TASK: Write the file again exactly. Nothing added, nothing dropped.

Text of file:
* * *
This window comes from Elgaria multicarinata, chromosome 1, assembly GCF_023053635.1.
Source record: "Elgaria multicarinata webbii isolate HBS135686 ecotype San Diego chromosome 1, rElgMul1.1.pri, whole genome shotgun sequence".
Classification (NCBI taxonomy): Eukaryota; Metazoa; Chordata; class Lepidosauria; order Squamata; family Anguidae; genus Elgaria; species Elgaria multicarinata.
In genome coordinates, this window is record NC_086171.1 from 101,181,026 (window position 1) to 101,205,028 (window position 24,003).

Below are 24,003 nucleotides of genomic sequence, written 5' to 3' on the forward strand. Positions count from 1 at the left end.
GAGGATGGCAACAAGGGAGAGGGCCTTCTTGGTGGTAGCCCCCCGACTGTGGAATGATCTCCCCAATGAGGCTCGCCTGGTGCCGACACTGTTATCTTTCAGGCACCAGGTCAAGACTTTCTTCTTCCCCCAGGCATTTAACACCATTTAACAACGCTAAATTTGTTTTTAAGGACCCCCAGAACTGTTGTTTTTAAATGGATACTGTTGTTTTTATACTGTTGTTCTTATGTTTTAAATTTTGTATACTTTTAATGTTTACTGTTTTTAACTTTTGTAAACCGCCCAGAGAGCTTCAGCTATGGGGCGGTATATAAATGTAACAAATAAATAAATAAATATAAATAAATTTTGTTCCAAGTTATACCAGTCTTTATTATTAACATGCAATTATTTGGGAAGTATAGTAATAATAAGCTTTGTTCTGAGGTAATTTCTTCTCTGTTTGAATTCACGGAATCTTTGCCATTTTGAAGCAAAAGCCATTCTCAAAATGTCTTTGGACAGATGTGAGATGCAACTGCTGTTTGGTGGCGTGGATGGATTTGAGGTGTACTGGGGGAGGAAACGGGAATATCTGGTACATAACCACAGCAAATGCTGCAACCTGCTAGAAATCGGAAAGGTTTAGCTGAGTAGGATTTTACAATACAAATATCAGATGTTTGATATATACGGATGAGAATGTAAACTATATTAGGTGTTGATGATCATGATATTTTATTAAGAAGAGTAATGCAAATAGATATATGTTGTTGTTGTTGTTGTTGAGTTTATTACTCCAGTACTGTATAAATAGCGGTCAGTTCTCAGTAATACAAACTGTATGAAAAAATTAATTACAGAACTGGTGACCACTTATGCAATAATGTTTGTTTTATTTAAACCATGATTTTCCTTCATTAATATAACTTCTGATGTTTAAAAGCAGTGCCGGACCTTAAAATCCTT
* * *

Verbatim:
This window comes from Elgaria multicarinata, chromosome 1, assembly GCF_023053635.1.
Source record: "Elgaria multicarinata webbii isolate HBS135686 ecotype San Diego chromosome 1, rElgMul1.1.pri, whole genome shotgun sequence".
Classification (NCBI taxonomy): Eukaryota; Metazoa; Chordata; class Lepidosauria; order Squamata; family Anguidae; genus Elgaria; species Elgaria multicarinata.
In genome coordinates, this window is record NC_086171.1 from 101,181,026 (window position 1) to 101,205,028 (window position 24,003).

Below are 24,003 nucleotides of genomic sequence, written 5' to 3' on the forward strand. Positions count from 1 at the left end.
GAGGATGGCAACAAGGGAGAGGGCCTTCTTGGTGGTAGCCCCCCGACTGTGGAATGATCTCCCCAATGAGGCTCGCCTGGTGCCGACACTGTTATCTTTCAGGCACCAGGTCAAGACTTTCTTCTTCCCCCAGGCATTTAACACCATTTAACAACGCTAAATTTGTTTTTAAGGACCCCCAGAACTGTTGTTTTTAAATGGATACTGTTGTTTTTATACTGTTGTTCTTATGTTTTAAATTTTGTATACTTTTAATGTTTACTGTTTTTAACTTTTGTAAACCGCCCAGAGAGCTTCAGCTATGGGGCGGTATATAAATGTAACAAATAAATAAATAAATATAAATAAATTTTGTTCCAAGTTATACCAGTCTTTATTATTAACATGCAATTATTTGGGAAGTATAGTAATAATAAGCTTTGTTCTGAGGTAATTTCTTCTCTGTTTGAATTCACGGAATCTTTGCCATTTTGAAGCAAAAGCCATTCTCAAAATGTCTTTGGACAGATGTGAGATGCAACTGCTGTTTGGTGGCGTGGATGGATTTGAGGTGTACTGGGGGAGGAAACGGGAATATCTGGTACATAACCACAGCAAATGCTGCAACCTGCTAGAAATCGGAAAGGTTTAGCTGAGTAGGATTTTACAATACAAATATCAGATGTTTGATATATACGGATGAGAATGTAAACTATATTAGGTGTTGATGATCATGATATTTTATTAAGAAGAGTAATGCAAATAGATATATGTTGTTGTTGTTGTTGTTGAGTTTATTACTCCAGTACTGTATAAATAGCGGTCAGTTCTCAGTAATACAAACTGTATGAAAAAATTAATTACAGAACTGGTGACCACTTATGCAATAATGTTTGTTTTATTTAAACCATGATTTTCCTTCATTAATATAACTTCTGATGTTTAAAAGCAGTGCCGGACCTTAAAATCCTT